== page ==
Traffic congestion is a never-ending logic puzzle, dictated by commute patterns, but also by more stochastic accidents and similar disruptions. Traffic engineers struggle to model the traffic flow that occurs after accidents – and doing it in real-time, which allows for engineers to actually adjust the flow of traffic in response, is an even greater challenge. Now, a team of researchers at Lawrence Berkeley National Laboratory are working with the California Department of Transportation (Caltrans) to use HPC and machine learning to tackle that challenge.
Berkeley Lab’s approach aimed to improve Caltrans’ incident response decision-making by feeding real-time Caltrans camera data from partners at the city, county and state levels into an ensemble learning model, which combines a diverse set of individual models to improve the model’s predictive power.
“Many traffic-flow prediction methods exist, and each can be advantageous in the right situation,” said Sherry Li, a mathematician at Berkeley Lab. “To alleviate the pain of relying on human operators who sometimes blindly trust one particular model, our goal was to integrate multiple models that produce more stable and accurate traffic predictions. We did this by designing an ensemble-learning algorithm that combines different sub-models.”
The model, processed on an Apache Spark cluster in the Amazon cloud, successfully yielded new algorithms that accurately predicted traffic flows – specifically, demand at freeway entrances and exits – at rolling 15-minute time intervals. To tackle congestion caused by traffic or accidents, the team used real-time learning techniques so that it could adapt to new traffic conditions communicated by the Caltrans sensors.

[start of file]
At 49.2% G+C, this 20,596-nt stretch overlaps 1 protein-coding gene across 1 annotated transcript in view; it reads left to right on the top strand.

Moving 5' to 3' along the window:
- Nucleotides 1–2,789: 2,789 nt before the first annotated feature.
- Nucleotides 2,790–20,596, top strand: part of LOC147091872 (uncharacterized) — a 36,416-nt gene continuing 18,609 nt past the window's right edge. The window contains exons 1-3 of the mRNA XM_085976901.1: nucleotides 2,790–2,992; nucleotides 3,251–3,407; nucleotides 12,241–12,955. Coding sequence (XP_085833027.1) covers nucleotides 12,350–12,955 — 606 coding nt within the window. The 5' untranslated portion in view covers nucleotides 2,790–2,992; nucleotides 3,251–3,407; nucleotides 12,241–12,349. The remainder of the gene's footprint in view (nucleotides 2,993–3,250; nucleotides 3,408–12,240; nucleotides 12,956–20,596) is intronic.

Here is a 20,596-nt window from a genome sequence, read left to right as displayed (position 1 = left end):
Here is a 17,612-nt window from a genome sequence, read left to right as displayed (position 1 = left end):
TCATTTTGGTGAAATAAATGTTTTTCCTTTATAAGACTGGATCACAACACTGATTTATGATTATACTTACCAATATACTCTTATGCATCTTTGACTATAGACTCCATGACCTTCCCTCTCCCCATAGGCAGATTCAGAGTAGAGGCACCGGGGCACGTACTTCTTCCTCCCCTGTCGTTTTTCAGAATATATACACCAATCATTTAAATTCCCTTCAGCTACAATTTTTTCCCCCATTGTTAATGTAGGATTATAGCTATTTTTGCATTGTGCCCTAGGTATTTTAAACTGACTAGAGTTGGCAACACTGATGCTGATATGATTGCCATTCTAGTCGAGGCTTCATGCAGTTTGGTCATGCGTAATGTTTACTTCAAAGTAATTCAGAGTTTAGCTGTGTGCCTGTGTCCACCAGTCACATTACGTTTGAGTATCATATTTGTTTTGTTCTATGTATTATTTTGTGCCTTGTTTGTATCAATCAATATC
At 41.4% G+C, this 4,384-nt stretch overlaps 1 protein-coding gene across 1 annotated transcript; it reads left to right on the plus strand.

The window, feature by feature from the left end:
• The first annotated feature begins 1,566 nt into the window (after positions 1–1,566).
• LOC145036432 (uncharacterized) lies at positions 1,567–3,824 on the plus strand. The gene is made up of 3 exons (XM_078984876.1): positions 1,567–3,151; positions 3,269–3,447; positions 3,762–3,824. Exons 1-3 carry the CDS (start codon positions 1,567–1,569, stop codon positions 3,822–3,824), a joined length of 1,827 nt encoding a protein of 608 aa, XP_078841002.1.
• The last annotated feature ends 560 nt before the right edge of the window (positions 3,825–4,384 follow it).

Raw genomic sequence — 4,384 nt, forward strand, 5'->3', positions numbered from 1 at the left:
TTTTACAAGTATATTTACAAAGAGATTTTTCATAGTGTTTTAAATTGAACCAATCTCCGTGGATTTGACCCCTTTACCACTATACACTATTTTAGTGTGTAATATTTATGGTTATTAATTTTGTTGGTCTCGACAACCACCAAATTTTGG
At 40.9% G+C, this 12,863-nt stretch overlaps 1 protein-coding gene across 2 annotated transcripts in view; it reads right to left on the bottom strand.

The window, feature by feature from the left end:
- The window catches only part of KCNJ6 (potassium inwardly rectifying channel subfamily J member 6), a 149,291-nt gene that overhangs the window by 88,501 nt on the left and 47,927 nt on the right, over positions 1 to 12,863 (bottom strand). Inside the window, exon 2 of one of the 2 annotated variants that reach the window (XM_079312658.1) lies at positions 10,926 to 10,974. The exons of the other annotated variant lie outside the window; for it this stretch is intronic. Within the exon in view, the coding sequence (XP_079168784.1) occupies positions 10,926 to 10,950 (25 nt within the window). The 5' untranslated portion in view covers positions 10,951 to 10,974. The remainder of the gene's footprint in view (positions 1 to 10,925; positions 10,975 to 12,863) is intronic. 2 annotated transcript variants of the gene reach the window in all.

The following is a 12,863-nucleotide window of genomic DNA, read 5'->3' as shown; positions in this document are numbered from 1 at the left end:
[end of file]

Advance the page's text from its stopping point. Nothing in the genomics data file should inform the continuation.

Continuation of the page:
The new system is currently being trialed in Los Angeles through a pilot on I-210 before being deployed to Arcadia, Duarte, Monrovia and Pasadena in 2020, with plans for future expansion.
“The first deployment of the Connected Corridors program is intended to validate the concept and quantify improvements in travel times, traffic flow, and delays under real-world conditions,” said Brian Peterson, who leads the the systems development team at PATH. “Traffic modeling has indicated that significant improvements are possible with the traffic management strategies being developed. Future deployments are in the planning stage with opportunities for ongoing system improvements and new approaches.”
The research was conducted in partnership with California Partners for Advanced Transportation Technology (or PATH, a part of UC Berkeley’s Institute for Transportation Studies) and Connected Corridors, a program that aims to develop and test an integrated transportation corridor management approach in California.
To read more about this research, visit the original release here.